Biography

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Charity Works

3-Min Grill: Wingstop

By: Steven Bardwell CHAMPAIGN,Ill – In this week’s 3-Min Grill, we head out of the studio to the Wingstop in Champaign to find out all about their wing process. We’re here at Wingstop learning about the process of cooking some bone-in and boneless wings. They encourage pre-ordering so you don’t have to wait in store for the wings to cook. Bone-in cooks in about 30 minutes, while boneless take only about 7. During the holidays, Wingstop is doing a toy drive. They are working with other companies to collect toys and will be having pictures with Santa all on the 24th at Wingstop. Lemon pepper is something you have to try, but I do like spicy. This is handmade rub and be very careful with cajun season. Homemade ranch is made everyday as well as homemade blue cheese.

Business owner feeds the hungry

CHAMPAIGN, Ill. – CHAMPAIGN — It’s hard to imagine Thanksgiving day without a good meal.

One Champaign business made sure people got one – no matter their situation.

Wing stop on Neil Street had its first “wings-giving”. The store didn’t do any sales or take any orders.

Instead – the owner, his parents and a handful of volunteers spent a few hours preparing hundreds of boxes –

Each filled with wings and fries. The goal was to make sure no one in need went hungry. The store owner says this will become a new tradition for every Thanksgiving.

https://www.wcia.com/news/local-news/business-owner-feeds-the-hungry/612400811

Giving Back: Sahil Contractor

CHAMPAIGN, Ill – CHAMPAIGN — A young business-owner is out to make life a little easier for others. Sahil Contractor bought the Wing Stop restaurant in Champaign last year. Since then, he’s planned several events aimed at giving back to the community. His second Wing Stop location in Springfield is also in the works. That could open sometime next Summer.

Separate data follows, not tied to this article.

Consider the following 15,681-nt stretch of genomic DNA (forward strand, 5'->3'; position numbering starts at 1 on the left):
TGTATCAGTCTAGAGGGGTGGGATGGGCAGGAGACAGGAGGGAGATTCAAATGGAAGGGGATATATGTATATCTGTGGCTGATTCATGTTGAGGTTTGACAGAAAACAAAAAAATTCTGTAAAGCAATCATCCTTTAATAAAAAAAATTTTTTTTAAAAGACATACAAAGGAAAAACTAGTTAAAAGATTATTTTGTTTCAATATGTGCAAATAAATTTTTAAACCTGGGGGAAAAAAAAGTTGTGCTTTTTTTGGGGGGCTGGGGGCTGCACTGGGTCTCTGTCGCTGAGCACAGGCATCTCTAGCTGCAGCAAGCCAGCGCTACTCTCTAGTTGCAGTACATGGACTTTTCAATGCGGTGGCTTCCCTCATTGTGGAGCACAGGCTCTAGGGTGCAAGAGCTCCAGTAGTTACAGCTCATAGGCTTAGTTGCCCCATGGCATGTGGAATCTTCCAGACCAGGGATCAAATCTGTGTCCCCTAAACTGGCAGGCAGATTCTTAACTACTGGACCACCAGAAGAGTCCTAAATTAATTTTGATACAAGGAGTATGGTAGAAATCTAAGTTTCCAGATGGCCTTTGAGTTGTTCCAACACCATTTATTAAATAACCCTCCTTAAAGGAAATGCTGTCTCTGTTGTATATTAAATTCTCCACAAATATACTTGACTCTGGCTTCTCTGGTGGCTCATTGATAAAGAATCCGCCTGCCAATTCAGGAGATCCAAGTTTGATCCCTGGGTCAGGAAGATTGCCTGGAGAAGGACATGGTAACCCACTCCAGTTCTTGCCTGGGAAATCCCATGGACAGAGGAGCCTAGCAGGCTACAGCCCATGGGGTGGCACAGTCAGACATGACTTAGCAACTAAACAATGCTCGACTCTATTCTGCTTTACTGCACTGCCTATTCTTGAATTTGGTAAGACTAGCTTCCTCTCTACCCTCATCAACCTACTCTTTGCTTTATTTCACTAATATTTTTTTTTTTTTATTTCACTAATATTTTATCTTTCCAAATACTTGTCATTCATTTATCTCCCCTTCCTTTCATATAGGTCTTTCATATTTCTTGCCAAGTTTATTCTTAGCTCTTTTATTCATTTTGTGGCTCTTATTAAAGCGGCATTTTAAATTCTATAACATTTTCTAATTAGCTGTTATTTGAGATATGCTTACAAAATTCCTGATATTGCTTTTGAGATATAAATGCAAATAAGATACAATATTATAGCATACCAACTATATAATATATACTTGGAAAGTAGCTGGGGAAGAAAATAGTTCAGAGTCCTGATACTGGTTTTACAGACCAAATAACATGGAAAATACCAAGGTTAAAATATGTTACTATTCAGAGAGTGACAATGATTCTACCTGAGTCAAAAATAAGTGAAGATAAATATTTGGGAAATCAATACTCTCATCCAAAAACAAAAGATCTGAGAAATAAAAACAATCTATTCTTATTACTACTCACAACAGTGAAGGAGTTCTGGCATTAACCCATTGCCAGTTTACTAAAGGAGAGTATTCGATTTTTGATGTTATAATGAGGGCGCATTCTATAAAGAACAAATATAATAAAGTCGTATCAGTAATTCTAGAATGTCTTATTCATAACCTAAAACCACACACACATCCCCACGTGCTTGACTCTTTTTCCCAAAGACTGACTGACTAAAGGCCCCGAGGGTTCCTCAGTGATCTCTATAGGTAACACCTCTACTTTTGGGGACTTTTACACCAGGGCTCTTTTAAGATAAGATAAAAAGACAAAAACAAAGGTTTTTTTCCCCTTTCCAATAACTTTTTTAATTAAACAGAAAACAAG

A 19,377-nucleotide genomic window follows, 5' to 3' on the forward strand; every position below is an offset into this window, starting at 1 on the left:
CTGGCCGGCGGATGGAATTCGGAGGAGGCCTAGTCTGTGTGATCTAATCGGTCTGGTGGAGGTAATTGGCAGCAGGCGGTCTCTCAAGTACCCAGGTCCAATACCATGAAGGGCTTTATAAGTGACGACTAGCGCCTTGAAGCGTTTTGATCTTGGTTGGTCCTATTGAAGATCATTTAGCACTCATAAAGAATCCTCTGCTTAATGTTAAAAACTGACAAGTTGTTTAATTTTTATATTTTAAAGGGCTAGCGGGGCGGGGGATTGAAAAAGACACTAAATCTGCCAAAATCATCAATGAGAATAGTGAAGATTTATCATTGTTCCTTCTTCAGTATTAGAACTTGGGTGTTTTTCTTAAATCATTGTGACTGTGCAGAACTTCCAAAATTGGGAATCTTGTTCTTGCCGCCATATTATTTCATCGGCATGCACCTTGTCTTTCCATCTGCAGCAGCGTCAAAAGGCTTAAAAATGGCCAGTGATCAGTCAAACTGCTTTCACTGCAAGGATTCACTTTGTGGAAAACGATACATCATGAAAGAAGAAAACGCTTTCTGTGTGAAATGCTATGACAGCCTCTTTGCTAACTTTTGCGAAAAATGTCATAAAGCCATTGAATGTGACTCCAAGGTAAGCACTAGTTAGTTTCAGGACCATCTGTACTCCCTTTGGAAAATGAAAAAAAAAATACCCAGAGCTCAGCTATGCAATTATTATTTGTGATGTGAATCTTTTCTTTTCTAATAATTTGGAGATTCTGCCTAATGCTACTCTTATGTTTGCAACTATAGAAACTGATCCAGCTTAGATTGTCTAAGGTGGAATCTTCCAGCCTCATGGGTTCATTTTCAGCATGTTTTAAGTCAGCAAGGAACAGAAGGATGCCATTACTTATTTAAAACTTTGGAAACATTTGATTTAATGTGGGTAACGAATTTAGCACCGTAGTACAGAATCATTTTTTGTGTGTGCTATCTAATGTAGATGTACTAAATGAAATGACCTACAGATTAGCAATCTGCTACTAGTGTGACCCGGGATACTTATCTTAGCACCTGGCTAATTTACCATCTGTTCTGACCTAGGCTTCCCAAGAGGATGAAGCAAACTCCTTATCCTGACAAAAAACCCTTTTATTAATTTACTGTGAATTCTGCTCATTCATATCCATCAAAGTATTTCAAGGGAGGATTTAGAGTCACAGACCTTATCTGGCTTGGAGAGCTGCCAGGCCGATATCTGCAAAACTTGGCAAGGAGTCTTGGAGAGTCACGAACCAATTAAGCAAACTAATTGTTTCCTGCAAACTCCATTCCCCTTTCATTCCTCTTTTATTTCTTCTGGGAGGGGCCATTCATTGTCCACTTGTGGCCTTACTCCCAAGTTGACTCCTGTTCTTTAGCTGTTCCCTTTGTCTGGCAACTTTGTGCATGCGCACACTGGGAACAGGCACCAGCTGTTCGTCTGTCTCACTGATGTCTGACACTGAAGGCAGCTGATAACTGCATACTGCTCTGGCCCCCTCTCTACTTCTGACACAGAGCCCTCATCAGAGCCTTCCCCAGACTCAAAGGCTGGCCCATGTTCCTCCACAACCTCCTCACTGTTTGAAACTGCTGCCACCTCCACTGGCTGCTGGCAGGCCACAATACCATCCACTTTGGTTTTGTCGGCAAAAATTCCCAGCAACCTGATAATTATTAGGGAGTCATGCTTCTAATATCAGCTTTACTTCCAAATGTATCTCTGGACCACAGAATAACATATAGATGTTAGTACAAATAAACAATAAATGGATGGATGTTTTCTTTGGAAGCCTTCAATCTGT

3-Min Grill: Wingstop

By: Steven Bardwell

CHAMPAIGN,Ill – In this week’s 3-Min Grill, we head out of the studio to the Wingstop in Champaign to find out all about their wing process.
We’re here at Wingstop learning about the process of cooking some bone-in and boneless wings. They encourage pre-ordering so you don’t have to wait in store for the wings to cook. Bone-in cooks in about 30 minutes, while boneless take only about 7.

During the holidays, Wingstop is doing a toy drive. They are working with other companies to collect toys and will be having pictures with Santa all on the 24th at Wingstop. Lemon pepper is something you have to try, but I do like spicy. This is handmade rub and be very careful with cajun season. Homemade ranch is made everyday as well as homemade blue cheese.

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The right recipe: Restaurateur has ‘committed his life to helping others’

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Photo by: Stephen Haas/The News-Gazette Wingstop owner Sahil Contractor works in the kitchen of his business Friday, Oct. 12, 2018, in Champaign. Contractor is being recognized with the NAACP of Champaign County’s ‘Unity in the Community’ award.

CHAMPAIGN β€” For the past two years, Sahil Contractor has missed his family’s Thanksgiving dinner to feed the homeless and others who were alone for the holiday.

When asked why, the young owner of two Wingstop restaurants β€” including one at 512 S. Neil St., C β€” simply says, “I’ve been so blessed in my life.”

For holding his annual “Wingsgiving” event and making other contributions, the Champaign man will be awarded the NAACP of Champaign County’s “Unity in the Community” award at its annual Freedom Fund Banquet on Friday.